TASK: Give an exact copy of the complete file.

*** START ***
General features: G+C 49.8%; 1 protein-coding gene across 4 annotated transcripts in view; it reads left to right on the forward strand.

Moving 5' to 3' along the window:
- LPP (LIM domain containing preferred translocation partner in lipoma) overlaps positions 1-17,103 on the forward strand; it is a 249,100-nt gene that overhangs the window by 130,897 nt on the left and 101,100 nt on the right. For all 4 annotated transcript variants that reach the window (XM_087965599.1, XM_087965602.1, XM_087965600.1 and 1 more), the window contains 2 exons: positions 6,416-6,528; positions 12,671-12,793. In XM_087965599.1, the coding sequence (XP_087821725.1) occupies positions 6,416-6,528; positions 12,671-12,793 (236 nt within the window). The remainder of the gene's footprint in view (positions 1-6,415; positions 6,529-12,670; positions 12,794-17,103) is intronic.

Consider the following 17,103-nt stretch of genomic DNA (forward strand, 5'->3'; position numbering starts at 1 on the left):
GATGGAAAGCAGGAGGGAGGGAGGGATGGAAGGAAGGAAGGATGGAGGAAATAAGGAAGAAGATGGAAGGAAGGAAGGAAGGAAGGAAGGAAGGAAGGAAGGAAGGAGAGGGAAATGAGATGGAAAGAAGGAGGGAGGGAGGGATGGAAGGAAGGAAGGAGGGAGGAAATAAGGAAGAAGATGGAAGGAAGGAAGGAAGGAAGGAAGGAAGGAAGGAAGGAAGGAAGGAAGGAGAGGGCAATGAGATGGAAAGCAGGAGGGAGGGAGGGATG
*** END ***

General features: G+C 49.8%; 1 protein-coding gene across 4 annotated transcripts in view; it reads left to right on the forward strand.

Moving 5' to 3' along the window:
- LPP (LIM domain containing preferred translocation partner in lipoma) overlaps positions 1-17,103 on the forward strand; it is a 249,100-nt gene that overhangs the window by 130,897 nt on the left and 101,100 nt on the right. For all 4 annotated transcript variants that reach the window (XM_087965599.1, XM_087965602.1, XM_087965600.1 and 1 more), the window contains 2 exons: positions 6,416-6,528; positions 12,671-12,793. In XM_087965599.1, the coding sequence (XP_087821725.1) occupies positions 6,416-6,528; positions 12,671-12,793 (236 nt within the window). The remainder of the gene's footprint in view (positions 1-6,415; positions 6,529-12,670; positions 12,794-17,103) is intronic.

Consider the following 17,103-nt stretch of genomic DNA (forward strand, 5'->3'; position numbering starts at 1 on the left):
GATGGAAAGCAGGAGGGAGGGAGGGATGGAAGGAAGGAAGGATGGAGGAAATAAGGAAGAAGATGGAAGGAAGGAAGGAAGGAAGGAAGGAAGGAAGGAAGGAAGGAGAGGGAAATGAGATGGAAAGAAGGAGGGAGGGAGGGATGGAAGGAAGGAAGGAGGGAGGAAATAAGGAAGAAGATGGAAGGAAGGAAGGAAGGAAGGAAGGAAGGAAGGAAGGAAGGAAGGAAGGAGAGGGCAATGAGATGGAAAGCAGGAGGGAGGGAGGGATG